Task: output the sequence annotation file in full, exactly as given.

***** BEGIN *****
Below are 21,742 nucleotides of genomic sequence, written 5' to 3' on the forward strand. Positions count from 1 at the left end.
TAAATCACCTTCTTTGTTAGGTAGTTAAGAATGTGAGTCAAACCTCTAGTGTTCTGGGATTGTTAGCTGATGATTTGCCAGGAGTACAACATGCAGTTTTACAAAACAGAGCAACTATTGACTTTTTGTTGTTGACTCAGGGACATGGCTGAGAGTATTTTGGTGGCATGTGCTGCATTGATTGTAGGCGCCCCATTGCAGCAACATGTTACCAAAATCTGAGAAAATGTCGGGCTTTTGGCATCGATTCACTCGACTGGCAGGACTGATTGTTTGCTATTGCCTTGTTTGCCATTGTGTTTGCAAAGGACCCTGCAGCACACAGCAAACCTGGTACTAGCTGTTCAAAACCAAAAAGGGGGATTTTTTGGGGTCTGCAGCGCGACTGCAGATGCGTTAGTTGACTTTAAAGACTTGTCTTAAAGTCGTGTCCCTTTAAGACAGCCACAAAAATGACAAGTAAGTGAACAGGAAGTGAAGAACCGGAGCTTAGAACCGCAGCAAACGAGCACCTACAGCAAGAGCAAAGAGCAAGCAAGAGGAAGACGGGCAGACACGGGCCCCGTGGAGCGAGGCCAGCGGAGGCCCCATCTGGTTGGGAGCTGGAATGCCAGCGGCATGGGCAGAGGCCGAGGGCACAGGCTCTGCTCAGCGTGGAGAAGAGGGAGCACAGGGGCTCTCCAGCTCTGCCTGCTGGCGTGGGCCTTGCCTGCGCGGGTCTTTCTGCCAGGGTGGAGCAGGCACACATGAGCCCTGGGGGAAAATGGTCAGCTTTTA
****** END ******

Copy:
Below are 21,742 nucleotides of genomic sequence, written 5' to 3' on the forward strand. Positions count from 1 at the left end.
TAAATCACCTTCTTTGTTAGGTAGTTAAGAATGTGAGTCAAACCTCTAGTGTTCTGGGATTGTTAGCTGATGATTTGCCAGGAGTACAACATGCAGTTTTACAAAACAGAGCAACTATTGACTTTTTGTTGTTGACTCAGGGACATGGCTGAGAGTATTTTGGTGGCATGTGCTGCATTGATTGTAGGCGCCCCATTGCAGCAACATGTTACCAAAATCTGAGAAAATGTCGGGCTTTTGGCATCGATTCACTCGACTGGCAGGACTGATTGTTTGCTATTGCCTTGTTTGCCATTGTGTTTGCAAAGGACCCTGCAGCACACAGCAAACCTGGTACTAGCTGTTCAAAACCAAAAAGGGGGATTTTTTGGGGTCTGCAGCGCGACTGCAGATGCGTTAGTTGACTTTAAAGACTTGTCTTAAAGTCGTGTCCCTTTAAGACAGCCACAAAAATGACAAGTAAGTGAACAGGAAGTGAAGAACCGGAGCTTAGAACCGCAGCAAACGAGCACCTACAGCAAGAGCAAAGAGCAAGCAAGAGGAAGACGGGCAGACACGGGCCCCGTGGAGCGAGGCCAGCGGAGGCCCCATCTGGTTGGGAGCTGGAATGCCAGCGGCATGGGCAGAGGCCGAGGGCACAGGCTCTGCTCAGCGTGGAGAAGAGGGAGCACAGGGGCTCTCCAGCTCTGCCTGCTGGCGTGGGCCTTGCCTGCGCGGGTCTTTCTGCCAGGGTGGAGCAGGCACACATGAGCCCTGGGGGAAAATGGTCAGCTTTTA